How Twitter is crowdsourcing its war on trolls
With the launch of a new feature, Twitter is now making it easier to divide, conquer, and… block.
Twitter users have a new weapon in the fight against unwelcome and abusive tweets.
On Wednesday, the social media giant announced a new feature that allows users to export their lists of blocked accounts. Instead of having to block each individual troll, bully, or spambot as their tweets arrive, users will be able to collectively block contacts simply by sharing a downloadable file.
The tool, which is currently available only to some users and will continue to be rolled out over the next few weeks, will most benefit “people that are members of a targeted community,” says Neal Schaffer, co-founder of the Social Tools Summit and a consultant who has been named on Forbes’ list of Top 50 Social Media Power Influencers.
Mr. Schaffer gives examples of political pundits or sports superfans, such as the actress Ashley Judd, who in March was berated on Twitter for rooting for the University of Kentucky's basketball team. But ordinary people, like the two dozen high school students in Winchendon, Mass., who were being cyberbullied by two anonymous Twitter accounts in February, would also be able to take advantage of this feature.
Because Twitter users tend to block others for various reasons, however, it’s unclear whether the function is too narrow, says Schaffer. Cyberbullies often target individuals, and people may want to filter out different kinds of advertisements. “I’m not sure that one person’s block list will be as relevant as another.”
Another challenge Twitter faces is the “endless numbers of bots that are in the system,” says Schaffer, which can automatically post tweets and follow other users. “The challenge they have is that they really have little control," he says. "Anyone with an email account can make a Twitter account.”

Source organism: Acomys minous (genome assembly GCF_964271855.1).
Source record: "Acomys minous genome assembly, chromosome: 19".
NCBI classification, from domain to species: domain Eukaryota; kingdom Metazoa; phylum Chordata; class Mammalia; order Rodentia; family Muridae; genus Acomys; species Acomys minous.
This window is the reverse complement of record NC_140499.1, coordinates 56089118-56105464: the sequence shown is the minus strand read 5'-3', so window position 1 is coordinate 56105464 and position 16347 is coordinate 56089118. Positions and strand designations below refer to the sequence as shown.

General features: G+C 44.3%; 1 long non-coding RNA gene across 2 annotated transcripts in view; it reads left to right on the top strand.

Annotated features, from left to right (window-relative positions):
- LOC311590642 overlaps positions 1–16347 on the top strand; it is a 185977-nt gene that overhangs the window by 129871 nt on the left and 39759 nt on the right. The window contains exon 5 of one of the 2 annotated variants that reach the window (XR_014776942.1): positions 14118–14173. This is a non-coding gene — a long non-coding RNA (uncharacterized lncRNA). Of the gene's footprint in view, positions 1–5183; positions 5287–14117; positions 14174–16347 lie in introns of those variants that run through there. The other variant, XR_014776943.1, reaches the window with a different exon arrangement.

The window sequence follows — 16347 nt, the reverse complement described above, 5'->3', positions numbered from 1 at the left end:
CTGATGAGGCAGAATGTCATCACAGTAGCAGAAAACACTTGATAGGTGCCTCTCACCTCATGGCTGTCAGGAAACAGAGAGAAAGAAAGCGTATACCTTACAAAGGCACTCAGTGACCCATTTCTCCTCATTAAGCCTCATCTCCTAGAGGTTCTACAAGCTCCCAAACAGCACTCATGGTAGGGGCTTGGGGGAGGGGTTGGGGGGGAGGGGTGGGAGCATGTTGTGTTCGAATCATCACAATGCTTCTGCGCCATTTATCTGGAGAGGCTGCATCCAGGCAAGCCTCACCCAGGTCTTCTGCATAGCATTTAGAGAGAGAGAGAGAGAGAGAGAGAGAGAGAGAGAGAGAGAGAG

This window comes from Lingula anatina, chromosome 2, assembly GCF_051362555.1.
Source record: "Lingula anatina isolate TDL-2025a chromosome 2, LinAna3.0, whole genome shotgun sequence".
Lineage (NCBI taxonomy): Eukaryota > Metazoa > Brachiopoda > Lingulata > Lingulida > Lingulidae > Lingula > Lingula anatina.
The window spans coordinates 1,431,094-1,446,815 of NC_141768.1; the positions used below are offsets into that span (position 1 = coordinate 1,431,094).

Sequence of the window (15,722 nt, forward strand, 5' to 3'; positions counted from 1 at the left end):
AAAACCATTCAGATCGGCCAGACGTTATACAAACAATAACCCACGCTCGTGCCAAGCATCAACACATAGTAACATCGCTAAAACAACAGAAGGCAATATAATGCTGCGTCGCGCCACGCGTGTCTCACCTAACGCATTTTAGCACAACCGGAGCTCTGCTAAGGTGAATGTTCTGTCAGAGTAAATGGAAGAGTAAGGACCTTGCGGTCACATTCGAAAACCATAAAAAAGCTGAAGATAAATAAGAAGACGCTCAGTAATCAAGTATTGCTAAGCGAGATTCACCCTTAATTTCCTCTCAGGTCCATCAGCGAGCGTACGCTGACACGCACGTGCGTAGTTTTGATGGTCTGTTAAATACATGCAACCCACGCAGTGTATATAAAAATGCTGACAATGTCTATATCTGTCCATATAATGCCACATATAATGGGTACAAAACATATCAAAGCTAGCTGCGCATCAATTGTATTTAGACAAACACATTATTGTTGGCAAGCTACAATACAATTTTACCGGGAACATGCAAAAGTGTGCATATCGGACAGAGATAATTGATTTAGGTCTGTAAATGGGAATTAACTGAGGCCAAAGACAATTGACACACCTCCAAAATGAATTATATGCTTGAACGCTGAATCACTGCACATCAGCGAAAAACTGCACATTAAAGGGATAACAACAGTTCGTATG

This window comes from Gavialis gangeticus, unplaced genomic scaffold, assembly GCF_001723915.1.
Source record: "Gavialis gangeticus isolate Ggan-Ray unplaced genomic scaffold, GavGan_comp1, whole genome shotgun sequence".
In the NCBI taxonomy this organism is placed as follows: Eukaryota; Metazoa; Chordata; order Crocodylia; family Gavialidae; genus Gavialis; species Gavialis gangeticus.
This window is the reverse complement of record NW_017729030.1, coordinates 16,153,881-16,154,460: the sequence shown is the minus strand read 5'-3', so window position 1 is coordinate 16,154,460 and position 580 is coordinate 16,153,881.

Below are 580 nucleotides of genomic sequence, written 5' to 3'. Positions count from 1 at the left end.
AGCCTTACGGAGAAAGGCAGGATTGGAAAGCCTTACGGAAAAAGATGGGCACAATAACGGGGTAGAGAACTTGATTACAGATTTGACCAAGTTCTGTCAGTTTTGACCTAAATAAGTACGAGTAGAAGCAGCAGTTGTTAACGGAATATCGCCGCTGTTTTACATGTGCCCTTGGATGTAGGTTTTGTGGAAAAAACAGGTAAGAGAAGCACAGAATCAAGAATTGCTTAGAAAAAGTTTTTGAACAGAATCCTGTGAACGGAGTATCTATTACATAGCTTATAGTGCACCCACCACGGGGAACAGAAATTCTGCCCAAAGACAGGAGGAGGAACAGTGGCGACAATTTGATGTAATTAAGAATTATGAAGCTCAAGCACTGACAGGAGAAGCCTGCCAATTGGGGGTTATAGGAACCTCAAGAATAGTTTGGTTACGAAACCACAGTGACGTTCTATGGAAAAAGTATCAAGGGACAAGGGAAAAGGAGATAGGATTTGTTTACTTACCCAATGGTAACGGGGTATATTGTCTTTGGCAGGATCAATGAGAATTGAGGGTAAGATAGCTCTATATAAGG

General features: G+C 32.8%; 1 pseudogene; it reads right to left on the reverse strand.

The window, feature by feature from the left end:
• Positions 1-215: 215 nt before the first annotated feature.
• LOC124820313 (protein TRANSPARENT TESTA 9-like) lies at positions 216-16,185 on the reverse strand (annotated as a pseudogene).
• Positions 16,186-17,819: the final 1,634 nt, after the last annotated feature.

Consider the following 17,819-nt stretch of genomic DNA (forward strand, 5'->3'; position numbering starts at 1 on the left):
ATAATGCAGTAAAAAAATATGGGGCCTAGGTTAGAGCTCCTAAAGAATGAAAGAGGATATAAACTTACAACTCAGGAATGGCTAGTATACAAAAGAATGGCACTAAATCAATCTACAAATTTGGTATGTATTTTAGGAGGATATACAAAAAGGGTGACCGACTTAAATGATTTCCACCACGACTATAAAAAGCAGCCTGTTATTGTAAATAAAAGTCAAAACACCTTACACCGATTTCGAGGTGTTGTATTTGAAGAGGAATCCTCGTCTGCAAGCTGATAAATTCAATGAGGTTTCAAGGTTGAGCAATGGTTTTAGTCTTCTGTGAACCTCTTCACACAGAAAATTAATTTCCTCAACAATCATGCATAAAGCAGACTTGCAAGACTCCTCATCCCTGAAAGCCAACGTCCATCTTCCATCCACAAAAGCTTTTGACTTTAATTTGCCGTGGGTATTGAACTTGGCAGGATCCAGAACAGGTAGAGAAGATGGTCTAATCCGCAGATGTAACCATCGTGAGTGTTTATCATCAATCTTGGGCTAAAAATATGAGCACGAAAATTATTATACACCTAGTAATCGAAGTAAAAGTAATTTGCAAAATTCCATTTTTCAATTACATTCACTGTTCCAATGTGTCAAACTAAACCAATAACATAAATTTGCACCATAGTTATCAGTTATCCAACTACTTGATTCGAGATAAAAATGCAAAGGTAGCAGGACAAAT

To limit spam, Schaffer envisions another solution: one that would allow blocked lists to be publicly accessible. “That would help users better filter through… see how many accounts are on x number of blocked lists,” he says, echoing a sentiment that has been expressed by other users. “I do think that the primary benefit is to help users clean up their Twitter stream.”
Twitter’s latest move comes as another step toward guarding privacy as social media continues to brim with virtual communities that actively gather to promote hate. The day after Twitter's announcement, the popular message board website Reddit took to its own network to delete and ban five such communities, including one named “r/fatpeoplehate,” which was regularly posting photos of overweight people and mocking them. It had 150,000 subscribers, about the same as the main Reddit community devoted to bicycling.
The fight against personal harassment by social media companies is proceeding slowly but surely, says Schaffer. Only last year, 12 years after its inception, did LinkedIn introduce a blocking function, he pointed out.
While the success of Twitter’s new feature remains to be seen, “if this raises enough noise, the other social networks may follow suit,” he says.